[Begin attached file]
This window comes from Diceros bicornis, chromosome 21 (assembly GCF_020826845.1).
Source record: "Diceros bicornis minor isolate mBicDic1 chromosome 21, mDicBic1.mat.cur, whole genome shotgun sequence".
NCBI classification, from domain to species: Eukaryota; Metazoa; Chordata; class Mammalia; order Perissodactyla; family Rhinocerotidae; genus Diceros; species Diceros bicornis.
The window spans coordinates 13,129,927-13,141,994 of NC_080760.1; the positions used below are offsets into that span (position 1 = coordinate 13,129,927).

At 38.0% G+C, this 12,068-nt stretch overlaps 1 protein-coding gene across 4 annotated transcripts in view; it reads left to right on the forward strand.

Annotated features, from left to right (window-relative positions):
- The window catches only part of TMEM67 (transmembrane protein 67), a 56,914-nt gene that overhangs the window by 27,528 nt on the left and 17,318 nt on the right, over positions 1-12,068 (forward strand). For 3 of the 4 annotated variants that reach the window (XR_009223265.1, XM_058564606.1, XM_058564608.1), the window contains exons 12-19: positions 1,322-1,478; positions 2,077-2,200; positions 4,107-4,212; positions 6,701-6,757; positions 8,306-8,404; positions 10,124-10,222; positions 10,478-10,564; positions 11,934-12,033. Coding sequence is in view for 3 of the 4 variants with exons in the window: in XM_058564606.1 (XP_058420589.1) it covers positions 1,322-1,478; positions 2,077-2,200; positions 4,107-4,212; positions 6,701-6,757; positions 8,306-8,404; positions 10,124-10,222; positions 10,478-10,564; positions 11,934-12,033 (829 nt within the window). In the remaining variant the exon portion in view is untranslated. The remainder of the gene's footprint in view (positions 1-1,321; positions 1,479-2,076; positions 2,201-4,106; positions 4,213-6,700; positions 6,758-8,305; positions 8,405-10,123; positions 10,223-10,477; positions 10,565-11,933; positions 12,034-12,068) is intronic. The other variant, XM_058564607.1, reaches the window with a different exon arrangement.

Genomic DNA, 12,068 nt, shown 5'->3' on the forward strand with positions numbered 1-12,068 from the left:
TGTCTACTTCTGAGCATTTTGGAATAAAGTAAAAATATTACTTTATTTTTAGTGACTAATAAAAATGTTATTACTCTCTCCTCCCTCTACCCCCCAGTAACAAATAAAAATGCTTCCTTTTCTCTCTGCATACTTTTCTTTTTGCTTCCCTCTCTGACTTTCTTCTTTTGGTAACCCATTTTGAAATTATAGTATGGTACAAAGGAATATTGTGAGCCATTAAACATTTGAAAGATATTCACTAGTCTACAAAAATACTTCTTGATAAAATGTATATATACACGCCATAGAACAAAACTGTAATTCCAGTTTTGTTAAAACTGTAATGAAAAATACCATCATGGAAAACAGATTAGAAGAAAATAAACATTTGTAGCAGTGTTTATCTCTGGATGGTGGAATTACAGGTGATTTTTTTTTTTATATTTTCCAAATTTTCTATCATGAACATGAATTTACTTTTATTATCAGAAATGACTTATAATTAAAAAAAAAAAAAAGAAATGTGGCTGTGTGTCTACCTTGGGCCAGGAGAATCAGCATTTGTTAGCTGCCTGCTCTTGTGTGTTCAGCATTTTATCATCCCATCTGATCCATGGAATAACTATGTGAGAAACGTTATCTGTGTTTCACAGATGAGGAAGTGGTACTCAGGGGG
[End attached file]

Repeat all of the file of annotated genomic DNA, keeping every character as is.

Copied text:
This window comes from Diceros bicornis, chromosome 21 (assembly GCF_020826845.1).
Source record: "Diceros bicornis minor isolate mBicDic1 chromosome 21, mDicBic1.mat.cur, whole genome shotgun sequence".
NCBI classification, from domain to species: Eukaryota; Metazoa; Chordata; class Mammalia; order Perissodactyla; family Rhinocerotidae; genus Diceros; species Diceros bicornis.
The window spans coordinates 13,129,927-13,141,994 of NC_080760.1; the positions used below are offsets into that span (position 1 = coordinate 13,129,927).

At 38.0% G+C, this 12,068-nt stretch overlaps 1 protein-coding gene across 4 annotated transcripts in view; it reads left to right on the forward strand.

Annotated features, from left to right (window-relative positions):
- The window catches only part of TMEM67 (transmembrane protein 67), a 56,914-nt gene that overhangs the window by 27,528 nt on the left and 17,318 nt on the right, over positions 1-12,068 (forward strand). For 3 of the 4 annotated variants that reach the window (XR_009223265.1, XM_058564606.1, XM_058564608.1), the window contains exons 12-19: positions 1,322-1,478; positions 2,077-2,200; positions 4,107-4,212; positions 6,701-6,757; positions 8,306-8,404; positions 10,124-10,222; positions 10,478-10,564; positions 11,934-12,033. Coding sequence is in view for 3 of the 4 variants with exons in the window: in XM_058564606.1 (XP_058420589.1) it covers positions 1,322-1,478; positions 2,077-2,200; positions 4,107-4,212; positions 6,701-6,757; positions 8,306-8,404; positions 10,124-10,222; positions 10,478-10,564; positions 11,934-12,033 (829 nt within the window). In the remaining variant the exon portion in view is untranslated. The remainder of the gene's footprint in view (positions 1-1,321; positions 1,479-2,076; positions 2,201-4,106; positions 4,213-6,700; positions 6,758-8,305; positions 8,405-10,123; positions 10,223-10,477; positions 10,565-11,933; positions 12,034-12,068) is intronic. The other variant, XM_058564607.1, reaches the window with a different exon arrangement.

Genomic DNA, 12,068 nt, shown 5'->3' on the forward strand with positions numbered 1-12,068 from the left:
TGTCTACTTCTGAGCATTTTGGAATAAAGTAAAAATATTACTTTATTTTTAGTGACTAATAAAAATGTTATTACTCTCTCCTCCCTCTACCCCCCAGTAACAAATAAAAATGCTTCCTTTTCTCTCTGCATACTTTTCTTTTTGCTTCCCTCTCTGACTTTCTTCTTTTGGTAACCCATTTTGAAATTATAGTATGGTACAAAGGAATATTGTGAGCCATTAAACATTTGAAAGATATTCACTAGTCTACAAAAATACTTCTTGATAAAATGTATATATACACGCCATAGAACAAAACTGTAATTCCAGTTTTGTTAAAACTGTAATGAAAAATACCATCATGGAAAACAGATTAGAAGAAAATAAACATTTGTAGCAGTGTTTATCTCTGGATGGTGGAATTACAGGTGATTTTTTTTTTTATATTTTCCAAATTTTCTATCATGAACATGAATTTACTTTTATTATCAGAAATGACTTATAATTAAAAAAAAAAAAAAGAAATGTGGCTGTGTGTCTACCTTGGGCCAGGAGAATCAGCATTTGTTAGCTGCCTGCTCTTGTGTGTTCAGCATTTTATCATCCCATCTGATCCATGGAATAACTATGTGAGAAACGTTATCTGTGTTTCACAGATGAGGAAGTGGTACTCAGGGGG